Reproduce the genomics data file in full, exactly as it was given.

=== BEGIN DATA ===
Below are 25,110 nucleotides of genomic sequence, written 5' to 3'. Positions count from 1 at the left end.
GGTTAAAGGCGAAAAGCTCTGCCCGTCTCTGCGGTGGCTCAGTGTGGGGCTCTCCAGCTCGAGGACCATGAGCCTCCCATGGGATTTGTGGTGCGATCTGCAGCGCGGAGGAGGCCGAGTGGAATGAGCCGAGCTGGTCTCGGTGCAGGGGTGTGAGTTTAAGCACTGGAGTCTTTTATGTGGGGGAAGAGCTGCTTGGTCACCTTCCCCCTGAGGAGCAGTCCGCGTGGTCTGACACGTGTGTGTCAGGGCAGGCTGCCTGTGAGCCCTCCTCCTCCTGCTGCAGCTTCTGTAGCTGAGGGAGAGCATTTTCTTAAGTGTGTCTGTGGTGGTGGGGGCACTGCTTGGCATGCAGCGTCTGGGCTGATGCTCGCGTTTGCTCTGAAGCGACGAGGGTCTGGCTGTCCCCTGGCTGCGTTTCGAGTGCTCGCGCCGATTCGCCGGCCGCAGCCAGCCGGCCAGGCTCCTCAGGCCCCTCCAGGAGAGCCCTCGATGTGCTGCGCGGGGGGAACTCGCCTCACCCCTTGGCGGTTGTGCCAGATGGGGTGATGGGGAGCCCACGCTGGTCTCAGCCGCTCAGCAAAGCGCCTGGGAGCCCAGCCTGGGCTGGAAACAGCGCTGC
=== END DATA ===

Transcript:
Below are 25,110 nucleotides of genomic sequence, written 5' to 3'. Positions count from 1 at the left end.
GGTTAAAGGCGAAAAGCTCTGCCCGTCTCTGCGGTGGCTCAGTGTGGGGCTCTCCAGCTCGAGGACCATGAGCCTCCCATGGGATTTGTGGTGCGATCTGCAGCGCGGAGGAGGCCGAGTGGAATGAGCCGAGCTGGTCTCGGTGCAGGGGTGTGAGTTTAAGCACTGGAGTCTTTTATGTGGGGGAAGAGCTGCTTGGTCACCTTCCCCCTGAGGAGCAGTCCGCGTGGTCTGACACGTGTGTGTCAGGGCAGGCTGCCTGTGAGCCCTCCTCCTCCTGCTGCAGCTTCTGTAGCTGAGGGAGAGCATTTTCTTAAGTGTGTCTGTGGTGGTGGGGGCACTGCTTGGCATGCAGCGTCTGGGCTGATGCTCGCGTTTGCTCTGAAGCGACGAGGGTCTGGCTGTCCCCTGGCTGCGTTTCGAGTGCTCGCGCCGATTCGCCGGCCGCAGCCAGCCGGCCAGGCTCCTCAGGCCCCTCCAGGAGAGCCCTCGATGTGCTGCGCGGGGGGAACTCGCCTCACCCCTTGGCGGTTGTGCCAGATGGGGTGATGGGGAGCCCACGCTGGTCTCAGCCGCTCAGCAAAGCGCCTGGGAGCCCAGCCTGGGCTGGAAACAGCGCTGC